Komal Minhas is on a mission to help you build resilience, so you can overcome challenges and achieve your best. And let’s face it—we’ve all faced challenges over the past two+ years.
An executive coach, resilience educator, interviewer and member of Oprah’s SuperSoul100 list, Komal joined us recently to share simple and impactful ways for everyone—employers and employees alike—to “fill their cup” and thrive in life and at work.
From surviving cancer to interviewing former First Lady Michelle Obama in front of an audience of 8,000, Komal has overcome adversity, achieved success on her own terms and built a career around helping others do the same.
First step: Ask yourself this question
The pandemic has been hard on everyone and many of us are feeling depleted or worse, burned out.
One of the first steps in improving our resiliency is looking back at the things we’ve overcome, so we make a mental note of our strengths. Komal suggests asking yourself and your team members this question:
What have you overcome over the past two years that you are most proud of?
The answer could be related to your family life, work, personal health and wellness, anything. The key is to recognize that you are strong and capable of overcoming challenges, and you can do so again in the future.
Step two: Foster wellness
Everyone needs to be healthy and well-rested in order to be resilient. It’s the basic foundation you need to take on new challenges in life. Eat well, sleep well, and get enough exercise.
Step three: Set boundaries with work
As someone prone to working to the point of burnout, Komal acknowledged that the only way you can be resilient—and lift others around you—is by setting boundaries between work and life.
You’ll be a better leader, worker and family member, not to mention less bitter when you see colleagues taking time off. She’s a firm believer that most of life happens outside of work, so it’s critical that we take the time to enjoy it to the fullest.
During the pandemic, we’ve been trained to think of life in a certain way: staying home, not socializing, avoiding the gym. We’re now in a unique time when we get to choose the things that used to feel great that we want back.
- Think of a time when you were really thriving mentally and physically. What did it look like? What were your routines like?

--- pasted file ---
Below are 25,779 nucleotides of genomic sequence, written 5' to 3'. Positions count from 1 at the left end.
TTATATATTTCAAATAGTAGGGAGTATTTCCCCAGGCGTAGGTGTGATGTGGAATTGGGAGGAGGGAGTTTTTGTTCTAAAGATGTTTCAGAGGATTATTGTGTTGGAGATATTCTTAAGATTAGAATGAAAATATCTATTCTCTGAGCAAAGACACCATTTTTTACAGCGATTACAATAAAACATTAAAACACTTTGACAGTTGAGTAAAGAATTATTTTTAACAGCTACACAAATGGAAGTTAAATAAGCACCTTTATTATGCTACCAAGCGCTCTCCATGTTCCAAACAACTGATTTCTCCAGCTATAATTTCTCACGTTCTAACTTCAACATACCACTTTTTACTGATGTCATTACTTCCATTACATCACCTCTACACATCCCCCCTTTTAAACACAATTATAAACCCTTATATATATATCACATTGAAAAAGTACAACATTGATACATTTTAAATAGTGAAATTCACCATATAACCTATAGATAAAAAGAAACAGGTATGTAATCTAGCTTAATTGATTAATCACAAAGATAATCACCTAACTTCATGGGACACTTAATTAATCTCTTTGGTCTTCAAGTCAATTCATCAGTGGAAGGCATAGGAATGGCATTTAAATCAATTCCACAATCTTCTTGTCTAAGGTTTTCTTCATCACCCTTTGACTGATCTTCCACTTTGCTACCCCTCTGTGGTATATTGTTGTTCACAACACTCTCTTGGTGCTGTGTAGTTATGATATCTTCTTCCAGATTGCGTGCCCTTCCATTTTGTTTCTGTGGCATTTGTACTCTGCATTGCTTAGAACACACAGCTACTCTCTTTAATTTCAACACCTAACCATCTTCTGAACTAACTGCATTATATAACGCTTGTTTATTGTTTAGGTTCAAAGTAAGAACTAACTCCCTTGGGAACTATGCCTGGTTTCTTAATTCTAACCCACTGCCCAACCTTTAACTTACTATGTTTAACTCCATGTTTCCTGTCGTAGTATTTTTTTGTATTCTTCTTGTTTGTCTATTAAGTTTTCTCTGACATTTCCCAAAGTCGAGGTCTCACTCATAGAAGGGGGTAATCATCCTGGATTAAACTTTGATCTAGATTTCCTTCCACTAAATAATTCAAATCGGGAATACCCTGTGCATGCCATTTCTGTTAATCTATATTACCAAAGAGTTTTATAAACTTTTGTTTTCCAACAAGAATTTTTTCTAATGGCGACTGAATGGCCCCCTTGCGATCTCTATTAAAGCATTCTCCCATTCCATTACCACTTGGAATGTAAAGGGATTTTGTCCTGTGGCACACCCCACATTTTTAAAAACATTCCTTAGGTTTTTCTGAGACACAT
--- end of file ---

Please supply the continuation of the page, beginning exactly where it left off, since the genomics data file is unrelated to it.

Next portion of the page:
- Then, ask yourself: What does life feel like now? Is it difficult? What is missing? What do I wish I had more of?
- Pick three things that will get you back to your “season of thriving.” This is especially important for leaders, as they need to model this behaviour for their team, showing them the importance of setting boundaries with work. Perhaps it’s reading a new book, talking with friends, going for a walk at lunch, getting outside, etc.
- Be intentional about taking some time every day to achieve those three things. Make a commitment to yourself.
Step four: Get organized
One of the keys to managing through stressful times and building resilience is being organized.In a work context, Komal encourages leaders and their teams to plan for their on-season, off-season and pre-season.
Every team has an on-season (projects, events, busy periods, etc.) and it’s critical that team members are refreshed enough to tackle it fully by recharging during the off-season—taking vacations, flex time, personal days, etc. In the pre-season, start planning and think of ways you can prepare your team to function at a high level again, so there are no surprises and everyone is ready to start the on-season.
- Tip: Make sure vacations are booked in advance, team members take them—and they don’t take work along!
Komal also mentioned the loop that we all go through over and over as we move through life, grow in our careers and build our resilience.
We all go through this loop constantly, and the key is to keep moving and learning from one step to the next. You don’t want to stay in Stability too long or you’ll become apathetic and disconnected from work. Likewise, you can’t stay in Creative Destruction for long periods because you’ll burn out.
- Creative Destruction. In our lives, this is when we’re overwhelmed, grieving, or experiencing trauma. Perhaps we’ve lost a job or a loved one, or maybe we’ve had a health setback.